On Wednesday, June 6th, 3,000 participants gathered at the “Goodbye to Nuclear Power Plants” rally in Hibiya Park, with the hopes of gathering 10 million signatures in protest of the government’s plans to restart the nuclear power facility in Oi, Fukui Prefecture. The rally marched right past the headquarters of the Tokyo Electric Power Co. (TEPCO), and continued on to a district that was filled with the various government ministries and organizations that much of the public holds responsible for the path taken that took the country towards last year’s nuclear crisis in Fukushima. At the rally’s start, there were speakers including writer Keiko Ochiai, journalist Satoshi Kamata, singer Takiko Kato, and most notably, novelist Kenzaburo Oe, winner of the Nobel Prize.
Oe called for Japan’s recognition that, while tragic, the March 2011 nuclear disaster could be seen as a moral lesson. He argued that the use of nuclear energy is a mistake, and even if it proves useful in the short-term, the people of Japan needed to look at the big picture and see that it only leads to downfall. The award-winning novelist also described how he gathered signatures himself with a mother from Fukushima Prefecture, standing in front of a train station. He said that it’s very difficult to face rejection, but to remember, that every person has to examine their own moral stance, and the decision to sign one’s name is not easy.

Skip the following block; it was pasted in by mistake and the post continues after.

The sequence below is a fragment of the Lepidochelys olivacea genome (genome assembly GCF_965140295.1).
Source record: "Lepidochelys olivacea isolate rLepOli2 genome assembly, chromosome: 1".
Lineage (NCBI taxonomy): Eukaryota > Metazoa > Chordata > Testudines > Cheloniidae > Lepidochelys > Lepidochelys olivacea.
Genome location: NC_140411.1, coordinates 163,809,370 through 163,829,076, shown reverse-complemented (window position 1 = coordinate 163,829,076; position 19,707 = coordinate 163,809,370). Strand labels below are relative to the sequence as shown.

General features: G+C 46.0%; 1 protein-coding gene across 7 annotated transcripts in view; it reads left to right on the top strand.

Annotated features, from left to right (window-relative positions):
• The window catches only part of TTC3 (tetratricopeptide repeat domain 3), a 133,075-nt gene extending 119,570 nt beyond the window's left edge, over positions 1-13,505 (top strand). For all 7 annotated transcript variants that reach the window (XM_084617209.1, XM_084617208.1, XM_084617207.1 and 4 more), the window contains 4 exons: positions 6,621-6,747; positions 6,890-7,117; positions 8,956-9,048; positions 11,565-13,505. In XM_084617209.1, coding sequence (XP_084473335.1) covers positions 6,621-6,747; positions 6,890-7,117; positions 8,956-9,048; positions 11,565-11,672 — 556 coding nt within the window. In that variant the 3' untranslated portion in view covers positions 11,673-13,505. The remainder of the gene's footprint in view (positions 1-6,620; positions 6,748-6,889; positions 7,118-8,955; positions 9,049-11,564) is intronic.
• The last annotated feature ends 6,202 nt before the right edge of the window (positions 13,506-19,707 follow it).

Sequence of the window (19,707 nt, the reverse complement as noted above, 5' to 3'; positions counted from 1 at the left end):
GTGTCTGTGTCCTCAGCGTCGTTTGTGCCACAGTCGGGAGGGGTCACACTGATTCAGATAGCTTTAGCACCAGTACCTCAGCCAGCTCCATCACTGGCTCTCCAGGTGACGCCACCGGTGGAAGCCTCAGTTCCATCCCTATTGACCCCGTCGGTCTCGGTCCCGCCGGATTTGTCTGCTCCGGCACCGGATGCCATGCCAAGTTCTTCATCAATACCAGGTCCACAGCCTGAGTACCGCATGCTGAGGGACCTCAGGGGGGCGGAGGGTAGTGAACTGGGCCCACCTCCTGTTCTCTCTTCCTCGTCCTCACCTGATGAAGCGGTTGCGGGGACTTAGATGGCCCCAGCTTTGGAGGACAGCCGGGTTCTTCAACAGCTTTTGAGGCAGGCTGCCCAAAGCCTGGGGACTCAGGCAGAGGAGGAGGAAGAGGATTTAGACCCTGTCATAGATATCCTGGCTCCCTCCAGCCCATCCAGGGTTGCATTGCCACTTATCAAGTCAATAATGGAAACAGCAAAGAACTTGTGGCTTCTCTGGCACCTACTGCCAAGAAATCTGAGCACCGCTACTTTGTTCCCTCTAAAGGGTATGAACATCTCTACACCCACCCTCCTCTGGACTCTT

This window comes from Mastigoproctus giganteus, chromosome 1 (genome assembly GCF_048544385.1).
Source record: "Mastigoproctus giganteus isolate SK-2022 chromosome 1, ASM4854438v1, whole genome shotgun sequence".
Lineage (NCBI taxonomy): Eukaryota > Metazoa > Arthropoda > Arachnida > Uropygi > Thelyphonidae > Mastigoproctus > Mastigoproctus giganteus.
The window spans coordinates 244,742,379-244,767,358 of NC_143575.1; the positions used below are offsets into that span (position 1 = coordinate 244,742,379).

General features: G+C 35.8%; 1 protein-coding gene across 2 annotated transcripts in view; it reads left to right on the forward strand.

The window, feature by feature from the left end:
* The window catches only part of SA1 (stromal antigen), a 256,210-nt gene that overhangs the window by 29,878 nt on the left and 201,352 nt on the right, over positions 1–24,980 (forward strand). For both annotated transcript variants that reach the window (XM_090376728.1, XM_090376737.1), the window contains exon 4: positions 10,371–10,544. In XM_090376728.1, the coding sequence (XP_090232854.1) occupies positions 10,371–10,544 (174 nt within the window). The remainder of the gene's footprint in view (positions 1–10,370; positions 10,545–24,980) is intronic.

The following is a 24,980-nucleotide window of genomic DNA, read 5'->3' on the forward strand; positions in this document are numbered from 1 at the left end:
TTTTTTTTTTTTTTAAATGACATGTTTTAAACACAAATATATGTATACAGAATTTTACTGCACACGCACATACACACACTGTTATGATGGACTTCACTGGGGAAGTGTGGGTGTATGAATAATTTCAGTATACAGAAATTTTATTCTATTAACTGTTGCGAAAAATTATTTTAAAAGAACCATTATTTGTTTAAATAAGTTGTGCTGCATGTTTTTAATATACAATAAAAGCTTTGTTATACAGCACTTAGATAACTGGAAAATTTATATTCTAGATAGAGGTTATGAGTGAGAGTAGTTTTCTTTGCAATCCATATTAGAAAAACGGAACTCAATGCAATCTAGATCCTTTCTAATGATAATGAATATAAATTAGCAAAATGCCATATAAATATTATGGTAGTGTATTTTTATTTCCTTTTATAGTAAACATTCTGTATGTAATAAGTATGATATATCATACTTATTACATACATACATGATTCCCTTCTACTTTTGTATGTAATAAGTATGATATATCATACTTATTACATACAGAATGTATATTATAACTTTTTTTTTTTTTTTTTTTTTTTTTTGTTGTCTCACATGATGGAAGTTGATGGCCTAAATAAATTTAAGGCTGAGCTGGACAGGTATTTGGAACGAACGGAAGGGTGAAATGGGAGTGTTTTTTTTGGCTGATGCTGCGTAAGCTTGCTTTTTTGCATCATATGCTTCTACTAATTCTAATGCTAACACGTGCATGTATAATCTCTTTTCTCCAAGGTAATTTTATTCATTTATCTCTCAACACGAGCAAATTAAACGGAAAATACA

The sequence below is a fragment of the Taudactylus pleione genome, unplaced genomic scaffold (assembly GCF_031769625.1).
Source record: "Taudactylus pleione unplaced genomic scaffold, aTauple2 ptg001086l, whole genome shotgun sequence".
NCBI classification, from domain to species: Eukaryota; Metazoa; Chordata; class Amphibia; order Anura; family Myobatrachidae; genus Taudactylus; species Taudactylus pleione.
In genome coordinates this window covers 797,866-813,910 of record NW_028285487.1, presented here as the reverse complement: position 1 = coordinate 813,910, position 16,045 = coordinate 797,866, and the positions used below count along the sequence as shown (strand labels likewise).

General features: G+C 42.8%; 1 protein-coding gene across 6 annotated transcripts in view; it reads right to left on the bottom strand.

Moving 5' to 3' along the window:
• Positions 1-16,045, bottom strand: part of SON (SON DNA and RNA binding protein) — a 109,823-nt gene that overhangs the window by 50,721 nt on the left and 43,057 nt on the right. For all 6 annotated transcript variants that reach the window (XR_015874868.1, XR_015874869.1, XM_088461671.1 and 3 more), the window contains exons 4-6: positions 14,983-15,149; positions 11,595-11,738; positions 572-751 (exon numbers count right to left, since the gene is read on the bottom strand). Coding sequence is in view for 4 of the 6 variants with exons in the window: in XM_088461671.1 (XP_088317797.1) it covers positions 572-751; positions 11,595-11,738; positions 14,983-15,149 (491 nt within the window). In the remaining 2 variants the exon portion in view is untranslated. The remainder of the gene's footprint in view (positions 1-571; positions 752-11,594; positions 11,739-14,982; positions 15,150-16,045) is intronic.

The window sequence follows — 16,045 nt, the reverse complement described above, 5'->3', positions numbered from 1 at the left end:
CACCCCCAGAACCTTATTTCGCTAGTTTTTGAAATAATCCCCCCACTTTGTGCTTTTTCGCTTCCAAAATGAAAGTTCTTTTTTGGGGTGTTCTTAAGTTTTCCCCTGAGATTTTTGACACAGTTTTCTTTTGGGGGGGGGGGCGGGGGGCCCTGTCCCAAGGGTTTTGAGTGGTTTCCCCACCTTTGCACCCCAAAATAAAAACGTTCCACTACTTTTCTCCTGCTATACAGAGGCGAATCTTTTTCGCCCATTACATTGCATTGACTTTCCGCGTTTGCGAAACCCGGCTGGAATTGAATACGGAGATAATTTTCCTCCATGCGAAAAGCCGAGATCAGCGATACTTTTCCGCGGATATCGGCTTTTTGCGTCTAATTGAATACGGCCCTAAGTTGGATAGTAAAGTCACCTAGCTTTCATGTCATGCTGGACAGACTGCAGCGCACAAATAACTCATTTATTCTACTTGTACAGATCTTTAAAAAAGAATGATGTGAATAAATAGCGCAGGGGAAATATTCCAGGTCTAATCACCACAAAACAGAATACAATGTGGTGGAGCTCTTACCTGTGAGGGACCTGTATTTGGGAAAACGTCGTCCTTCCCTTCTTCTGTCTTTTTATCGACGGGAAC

The Goodbye to Nuclear Power Committee began their drive for 10 million signatures last May, and so far have collected 7.22 million. This is a very impressive number when looking at the fact that the population of Tokyo, which represents around 10% of all Japan, stands at 13 million people. Organizers hope to reach their goal by the middle of this month, after which they plan to give the signatures to the office of Prime Minister Yoshihiko Noda. The committee’s petition calls for three conditions to be met; first, that no more nuclear power plants will be built in the future; second, that plutonium-powered facilities, such as the one in Tsuruga, Fukui Prefecture, be completely shutdown; and third, that the country’s energy policy make an immediate shift towards conservation and the use natural resources like solar and wind.
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